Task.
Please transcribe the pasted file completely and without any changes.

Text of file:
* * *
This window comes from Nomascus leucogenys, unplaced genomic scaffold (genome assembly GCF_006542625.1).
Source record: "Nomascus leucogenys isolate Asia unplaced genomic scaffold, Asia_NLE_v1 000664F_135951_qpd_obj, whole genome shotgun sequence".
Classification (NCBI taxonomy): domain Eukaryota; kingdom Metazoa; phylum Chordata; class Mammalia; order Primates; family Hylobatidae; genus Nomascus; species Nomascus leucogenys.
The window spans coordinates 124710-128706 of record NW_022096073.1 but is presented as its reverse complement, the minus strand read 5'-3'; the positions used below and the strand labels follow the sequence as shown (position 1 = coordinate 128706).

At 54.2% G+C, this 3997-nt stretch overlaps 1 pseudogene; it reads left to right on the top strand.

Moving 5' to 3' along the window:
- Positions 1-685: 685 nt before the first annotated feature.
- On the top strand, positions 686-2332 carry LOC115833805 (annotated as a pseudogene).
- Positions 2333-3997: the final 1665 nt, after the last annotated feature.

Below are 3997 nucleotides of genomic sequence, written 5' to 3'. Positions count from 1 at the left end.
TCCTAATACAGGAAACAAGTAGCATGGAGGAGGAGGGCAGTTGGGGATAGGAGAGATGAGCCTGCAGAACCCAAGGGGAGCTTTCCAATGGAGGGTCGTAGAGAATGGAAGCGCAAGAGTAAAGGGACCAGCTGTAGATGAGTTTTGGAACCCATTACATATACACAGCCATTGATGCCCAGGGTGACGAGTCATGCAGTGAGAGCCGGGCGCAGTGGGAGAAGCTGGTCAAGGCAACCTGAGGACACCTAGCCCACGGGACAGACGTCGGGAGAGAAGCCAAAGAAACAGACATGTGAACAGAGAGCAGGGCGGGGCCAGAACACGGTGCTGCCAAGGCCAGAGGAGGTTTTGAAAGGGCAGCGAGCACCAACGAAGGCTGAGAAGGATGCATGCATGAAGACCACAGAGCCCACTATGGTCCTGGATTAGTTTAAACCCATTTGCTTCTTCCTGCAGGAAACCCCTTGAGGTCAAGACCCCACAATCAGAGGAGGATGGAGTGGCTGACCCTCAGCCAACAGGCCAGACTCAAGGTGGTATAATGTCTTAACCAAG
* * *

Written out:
This window comes from Nomascus leucogenys, unplaced genomic scaffold (genome assembly GCF_006542625.1).
Source record: "Nomascus leucogenys isolate Asia unplaced genomic scaffold, Asia_NLE_v1 000664F_135951_qpd_obj, whole genome shotgun sequence".
Classification (NCBI taxonomy): domain Eukaryota; kingdom Metazoa; phylum Chordata; class Mammalia; order Primates; family Hylobatidae; genus Nomascus; species Nomascus leucogenys.
The window spans coordinates 124710-128706 of record NW_022096073.1 but is presented as its reverse complement, the minus strand read 5'-3'; the positions used below and the strand labels follow the sequence as shown (position 1 = coordinate 128706).

At 54.2% G+C, this 3997-nt stretch overlaps 1 pseudogene; it reads left to right on the top strand.

Moving 5' to 3' along the window:
- Positions 1-685: 685 nt before the first annotated feature.
- On the top strand, positions 686-2332 carry LOC115833805 (annotated as a pseudogene).
- Positions 2333-3997: the final 1665 nt, after the last annotated feature.

Below are 3997 nucleotides of genomic sequence, written 5' to 3'. Positions count from 1 at the left end.
TCCTAATACAGGAAACAAGTAGCATGGAGGAGGAGGGCAGTTGGGGATAGGAGAGATGAGCCTGCAGAACCCAAGGGGAGCTTTCCAATGGAGGGTCGTAGAGAATGGAAGCGCAAGAGTAAAGGGACCAGCTGTAGATGAGTTTTGGAACCCATTACATATACACAGCCATTGATGCCCAGGGTGACGAGTCATGCAGTGAGAGCCGGGCGCAGTGGGAGAAGCTGGTCAAGGCAACCTGAGGACACCTAGCCCACGGGACAGACGTCGGGAGAGAAGCCAAAGAAACAGACATGTGAACAGAGAGCAGGGCGGGGCCAGAACACGGTGCTGCCAAGGCCAGAGGAGGTTTTGAAAGGGCAGCGAGCACCAACGAAGGCTGAGAAGGATGCATGCATGAAGACCACAGAGCCCACTATGGTCCTGGATTAGTTTAAACCCATTTGCTTCTTCCTGCAGGAAACCCCTTGAGGTCAAGACCCCACAATCAGAGGAGGATGGAGTGGCTGACCCTCAGCCAACAGGCCAGACTCAAGGTGGTATAATGTCTTAACCAAG